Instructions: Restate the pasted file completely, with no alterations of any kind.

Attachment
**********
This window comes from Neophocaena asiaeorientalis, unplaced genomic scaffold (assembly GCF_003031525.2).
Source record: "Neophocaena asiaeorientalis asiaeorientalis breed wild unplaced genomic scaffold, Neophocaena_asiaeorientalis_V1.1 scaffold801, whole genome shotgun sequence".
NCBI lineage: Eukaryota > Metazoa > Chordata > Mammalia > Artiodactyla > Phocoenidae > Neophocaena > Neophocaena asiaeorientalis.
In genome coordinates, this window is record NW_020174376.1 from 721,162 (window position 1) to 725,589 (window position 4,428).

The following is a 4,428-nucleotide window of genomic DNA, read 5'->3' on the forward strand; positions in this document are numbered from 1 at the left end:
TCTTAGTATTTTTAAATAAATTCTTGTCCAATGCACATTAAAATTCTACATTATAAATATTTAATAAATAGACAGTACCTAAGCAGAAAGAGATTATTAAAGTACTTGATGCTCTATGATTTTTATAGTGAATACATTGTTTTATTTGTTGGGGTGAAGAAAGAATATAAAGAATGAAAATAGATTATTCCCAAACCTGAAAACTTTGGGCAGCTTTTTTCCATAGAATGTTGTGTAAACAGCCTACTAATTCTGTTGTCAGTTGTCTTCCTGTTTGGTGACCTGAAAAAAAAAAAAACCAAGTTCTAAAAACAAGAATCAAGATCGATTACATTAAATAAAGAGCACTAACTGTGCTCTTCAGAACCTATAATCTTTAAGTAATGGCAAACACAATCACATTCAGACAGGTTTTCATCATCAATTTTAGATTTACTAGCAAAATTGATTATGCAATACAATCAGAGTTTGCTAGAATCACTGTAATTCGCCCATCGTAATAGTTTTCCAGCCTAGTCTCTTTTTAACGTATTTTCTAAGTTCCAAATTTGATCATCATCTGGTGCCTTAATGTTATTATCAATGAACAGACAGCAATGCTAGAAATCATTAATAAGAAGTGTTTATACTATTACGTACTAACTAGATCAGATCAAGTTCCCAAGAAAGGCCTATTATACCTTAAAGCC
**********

This window comes from Neophocaena asiaeorientalis, unplaced genomic scaffold (assembly GCF_003031525.2).
Source record: "Neophocaena asiaeorientalis asiaeorientalis breed wild unplaced genomic scaffold, Neophocaena_asiaeorientalis_V1.1 scaffold801, whole genome shotgun sequence".
NCBI lineage: Eukaryota > Metazoa > Chordata > Mammalia > Artiodactyla > Phocoenidae > Neophocaena > Neophocaena asiaeorientalis.
In genome coordinates, this window is record NW_020174376.1 from 721,162 (window position 1) to 725,589 (window position 4,428).

The following is a 4,428-nucleotide window of genomic DNA, read 5'->3' on the forward strand; positions in this document are numbered from 1 at the left end:
TCTTAGTATTTTTAAATAAATTCTTGTCCAATGCACATTAAAATTCTACATTATAAATATTTAATAAATAGACAGTACCTAAGCAGAAAGAGATTATTAAAGTACTTGATGCTCTATGATTTTTATAGTGAATACATTGTTTTATTTGTTGGGGTGAAGAAAGAATATAAAGAATGAAAATAGATTATTCCCAAACCTGAAAACTTTGGGCAGCTTTTTTCCATAGAATGTTGTGTAAACAGCCTACTAATTCTGTTGTCAGTTGTCTTCCTGTTTGGTGACCTGAAAAAAAAAAAAACCAAGTTCTAAAAACAAGAATCAAGATCGATTACATTAAATAAAGAGCACTAACTGTGCTCTTCAGAACCTATAATCTTTAAGTAATGGCAAACACAATCACATTCAGACAGGTTTTCATCATCAATTTTAGATTTACTAGCAAAATTGATTATGCAATACAATCAGAGTTTGCTAGAATCACTGTAATTCGCCCATCGTAATAGTTTTCCAGCCTAGTCTCTTTTTAACGTATTTTCTAAGTTCCAAATTTGATCATCATCTGGTGCCTTAATGTTATTATCAATGAACAGACAGCAATGCTAGAAATCATTAATAAGAAGTGTTTATACTATTACGTACTAACTAGATCAGATCAAGTTCCCAAGAAAGGCCTATTATACCTTAAAGCC